- Natalie Adams
Tips for Sharing Your Grief
Tips for sharing your story with a friend or on Teenage Grief Sucks.
I started writing articles for Teenage Grief Sucks almost a year before it was released. At the time, I felt comfortable sharing all of my thoughts and feelings on a piece of paper, but on the day I released this website, I started panicking. What if people judge me? Why was I so vulnerable? Was this all a mistake?
That day, part of me wanted to not release it. To call TGS another failed project of mine, and never think about it again. But I didn't listen to that part of me. Instead, I went through my articles, removing some details and stories I wasn't comfortable with sharing online, and then released my website.
Sharing my grief has been much more complex than I expected. I never thought I'd have to decide what parts of my story to share, who to tell it to, and that I wouldn't always get positive reactions. Even with that, though, I've never regretted sharing it.
Whether you're sharing your story with a friend or on our website, it can seem really scary at first. It actually isn't usually as bad as you may think, though. This article gives advice for sharing your grief with friends and on the Internet.
After reading this, if you feel comfortable, I'd love to share your grief on Teenage Grief Sucks. Click here to learn more.
Tips for Sharing Your Grief with Friends
1. Figure out what you're comfortable sharing beforehand. You never have to share more than you're comfortable with. Try imagining yourself telling someone your story, and see what bothers you to say. It's okay to wait to share some of your story - or just not talk about it with certain people.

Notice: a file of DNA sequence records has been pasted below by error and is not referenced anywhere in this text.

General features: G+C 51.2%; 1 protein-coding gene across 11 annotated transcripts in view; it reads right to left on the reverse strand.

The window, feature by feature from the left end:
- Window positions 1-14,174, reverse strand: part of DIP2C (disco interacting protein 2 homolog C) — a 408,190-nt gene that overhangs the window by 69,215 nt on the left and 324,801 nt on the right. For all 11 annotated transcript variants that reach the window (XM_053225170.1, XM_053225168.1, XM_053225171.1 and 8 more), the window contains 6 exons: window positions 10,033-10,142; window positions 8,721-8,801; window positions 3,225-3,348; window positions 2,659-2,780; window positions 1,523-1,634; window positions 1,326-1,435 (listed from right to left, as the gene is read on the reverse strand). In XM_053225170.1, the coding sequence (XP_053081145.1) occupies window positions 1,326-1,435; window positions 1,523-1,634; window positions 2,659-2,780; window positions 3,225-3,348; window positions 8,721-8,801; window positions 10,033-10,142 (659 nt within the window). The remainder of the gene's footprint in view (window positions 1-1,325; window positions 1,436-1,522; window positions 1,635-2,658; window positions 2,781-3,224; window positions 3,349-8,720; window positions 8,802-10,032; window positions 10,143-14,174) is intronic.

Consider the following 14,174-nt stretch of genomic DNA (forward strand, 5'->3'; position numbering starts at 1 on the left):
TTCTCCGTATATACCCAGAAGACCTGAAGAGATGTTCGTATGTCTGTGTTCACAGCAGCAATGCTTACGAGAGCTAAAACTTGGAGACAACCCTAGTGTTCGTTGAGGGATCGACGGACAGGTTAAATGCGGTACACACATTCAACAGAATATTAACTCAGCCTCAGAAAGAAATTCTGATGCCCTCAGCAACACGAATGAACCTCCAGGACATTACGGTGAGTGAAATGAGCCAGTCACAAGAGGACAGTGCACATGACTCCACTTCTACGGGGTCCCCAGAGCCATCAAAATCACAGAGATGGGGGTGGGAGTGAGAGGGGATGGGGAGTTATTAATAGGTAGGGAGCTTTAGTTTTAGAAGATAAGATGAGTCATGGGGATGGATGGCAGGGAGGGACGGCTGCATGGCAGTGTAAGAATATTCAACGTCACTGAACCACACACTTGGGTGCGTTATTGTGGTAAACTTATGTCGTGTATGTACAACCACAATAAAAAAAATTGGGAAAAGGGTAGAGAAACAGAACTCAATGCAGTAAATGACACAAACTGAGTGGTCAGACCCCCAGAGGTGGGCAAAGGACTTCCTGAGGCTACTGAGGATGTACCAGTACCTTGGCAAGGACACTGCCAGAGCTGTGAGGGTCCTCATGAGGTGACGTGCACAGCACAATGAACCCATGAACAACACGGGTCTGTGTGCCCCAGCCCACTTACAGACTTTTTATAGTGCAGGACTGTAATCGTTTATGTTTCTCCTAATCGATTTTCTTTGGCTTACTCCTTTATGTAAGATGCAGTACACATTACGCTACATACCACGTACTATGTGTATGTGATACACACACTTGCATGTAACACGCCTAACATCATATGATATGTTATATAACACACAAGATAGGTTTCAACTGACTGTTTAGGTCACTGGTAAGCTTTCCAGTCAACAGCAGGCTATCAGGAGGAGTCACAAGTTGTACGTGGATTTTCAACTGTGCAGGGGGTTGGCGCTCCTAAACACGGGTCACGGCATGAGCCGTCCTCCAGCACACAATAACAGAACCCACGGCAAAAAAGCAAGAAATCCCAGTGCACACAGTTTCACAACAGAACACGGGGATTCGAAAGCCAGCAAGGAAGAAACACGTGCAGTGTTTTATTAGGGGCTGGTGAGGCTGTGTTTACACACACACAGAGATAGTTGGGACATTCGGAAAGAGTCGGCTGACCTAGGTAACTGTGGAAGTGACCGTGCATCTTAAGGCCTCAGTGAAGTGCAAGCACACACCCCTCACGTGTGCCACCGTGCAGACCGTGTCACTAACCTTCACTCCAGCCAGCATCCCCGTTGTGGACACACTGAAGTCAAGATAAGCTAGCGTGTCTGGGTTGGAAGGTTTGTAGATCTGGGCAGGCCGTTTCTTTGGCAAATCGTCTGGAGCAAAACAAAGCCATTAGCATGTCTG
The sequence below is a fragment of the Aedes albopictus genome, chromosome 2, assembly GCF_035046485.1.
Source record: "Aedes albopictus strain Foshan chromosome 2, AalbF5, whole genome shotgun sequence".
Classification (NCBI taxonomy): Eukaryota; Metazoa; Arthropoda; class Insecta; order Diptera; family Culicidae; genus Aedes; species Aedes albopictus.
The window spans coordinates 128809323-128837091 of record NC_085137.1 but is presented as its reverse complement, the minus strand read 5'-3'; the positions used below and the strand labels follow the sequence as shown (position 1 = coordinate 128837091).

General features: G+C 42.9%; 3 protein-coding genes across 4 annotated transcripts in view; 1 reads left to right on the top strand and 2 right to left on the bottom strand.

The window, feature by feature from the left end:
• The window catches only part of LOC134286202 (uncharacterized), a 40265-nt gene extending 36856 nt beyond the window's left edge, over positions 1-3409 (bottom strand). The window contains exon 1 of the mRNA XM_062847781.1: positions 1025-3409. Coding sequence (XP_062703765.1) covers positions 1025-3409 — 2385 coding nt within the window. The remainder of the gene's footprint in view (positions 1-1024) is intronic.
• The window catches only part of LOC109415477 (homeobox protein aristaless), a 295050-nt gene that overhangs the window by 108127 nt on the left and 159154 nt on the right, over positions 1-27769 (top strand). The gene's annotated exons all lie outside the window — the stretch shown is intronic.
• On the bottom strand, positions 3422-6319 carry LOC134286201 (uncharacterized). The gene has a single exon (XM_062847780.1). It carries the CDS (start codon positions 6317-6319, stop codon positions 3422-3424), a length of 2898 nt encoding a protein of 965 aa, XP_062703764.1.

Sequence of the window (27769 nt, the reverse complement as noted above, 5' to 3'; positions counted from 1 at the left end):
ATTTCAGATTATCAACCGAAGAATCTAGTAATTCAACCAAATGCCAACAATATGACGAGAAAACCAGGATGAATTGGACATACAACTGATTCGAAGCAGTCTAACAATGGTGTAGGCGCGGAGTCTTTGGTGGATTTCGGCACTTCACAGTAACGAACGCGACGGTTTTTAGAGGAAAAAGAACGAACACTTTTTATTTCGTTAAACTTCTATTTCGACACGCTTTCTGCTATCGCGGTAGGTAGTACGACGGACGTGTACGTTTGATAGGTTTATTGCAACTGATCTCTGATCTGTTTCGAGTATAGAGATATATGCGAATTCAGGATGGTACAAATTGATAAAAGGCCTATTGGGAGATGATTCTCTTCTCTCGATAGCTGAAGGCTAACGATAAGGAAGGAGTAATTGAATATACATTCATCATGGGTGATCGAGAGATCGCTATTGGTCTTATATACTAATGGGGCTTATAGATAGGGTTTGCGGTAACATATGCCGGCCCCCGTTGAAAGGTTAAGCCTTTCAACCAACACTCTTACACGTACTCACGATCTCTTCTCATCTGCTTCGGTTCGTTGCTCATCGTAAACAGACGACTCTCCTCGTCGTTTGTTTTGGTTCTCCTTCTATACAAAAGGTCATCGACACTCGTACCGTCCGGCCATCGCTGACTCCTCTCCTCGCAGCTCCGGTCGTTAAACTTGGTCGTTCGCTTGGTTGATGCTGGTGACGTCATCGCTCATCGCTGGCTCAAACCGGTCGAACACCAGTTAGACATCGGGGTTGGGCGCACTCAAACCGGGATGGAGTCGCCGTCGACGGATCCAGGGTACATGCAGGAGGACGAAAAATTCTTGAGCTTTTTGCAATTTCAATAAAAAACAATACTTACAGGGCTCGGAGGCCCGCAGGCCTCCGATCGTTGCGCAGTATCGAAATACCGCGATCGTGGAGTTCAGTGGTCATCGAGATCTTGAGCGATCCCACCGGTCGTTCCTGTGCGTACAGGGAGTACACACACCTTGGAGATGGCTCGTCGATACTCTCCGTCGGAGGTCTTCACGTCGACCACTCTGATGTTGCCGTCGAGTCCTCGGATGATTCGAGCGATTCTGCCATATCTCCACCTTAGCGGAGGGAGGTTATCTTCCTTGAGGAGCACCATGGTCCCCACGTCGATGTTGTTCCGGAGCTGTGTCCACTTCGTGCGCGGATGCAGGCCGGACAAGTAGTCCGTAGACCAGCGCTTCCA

2. Allow yourself to be vulnerable. It's okay to share complex emotions with people and admit that you may not be okay.
3. Write it all out beforehand. If you haven't told your story before, it may be difficult to figure out how to share it. Writing it all out can help you decide how you want to share your story, and what you do and don't want to mention.
4. Write key parts down. If there are details that you don't want to forget, be sure to write them down on your phone or a piece of paper. That way, if you get stuck while telling your story, you can reference this to remember what to say.
5. Practice! Beforehand, figure out what you want to say and how you want to say it. It's a lot easier to talk about something once you've done this.
6. Talk individually with a person. This eliminates distractions, may make you feel more comfortable, and makes sure that your friend is completely focused on you.
7. Know that, just because someone reacts negatively, doesn't mean that everyone will. Some people just don't get grief. However, there are people who do. If someone reacts negatively to you sharing your story, chances are they just don't know a lot about grief, and it has nothing to do with you.
Tips for Sharing Your Grief Online
1. Read other TGS articles if you want ideas about how to format your story (but you don't have to format it that way).
2. Your first draft may not be your final draft. I usually write two or three drafts before publishing an article. The first draft is just me rambling about an idea I had, the second is removing extra details that I don't need, and the third is editing it. Just start writing, and don't worry about your first draft being perfect.
3. Have people read your story before you send it in. This can ensure that you're okay with people knowing the information in it and that it makes sense.
4. Choose a story that you're comfortable with sharing. If you're unsure about publishing something online, don't. It's okay if you're not ready to share some details with the world yet.
5. Use Grammarly if you need grammar help.
If you're comfortable, we'd love to hear your story. To share your grief on Teenage Grief Sucks, click here.
Written by Natalie Adams, the creator of Teenage Grief Sucks. Follow her on Twitter @natalieladams.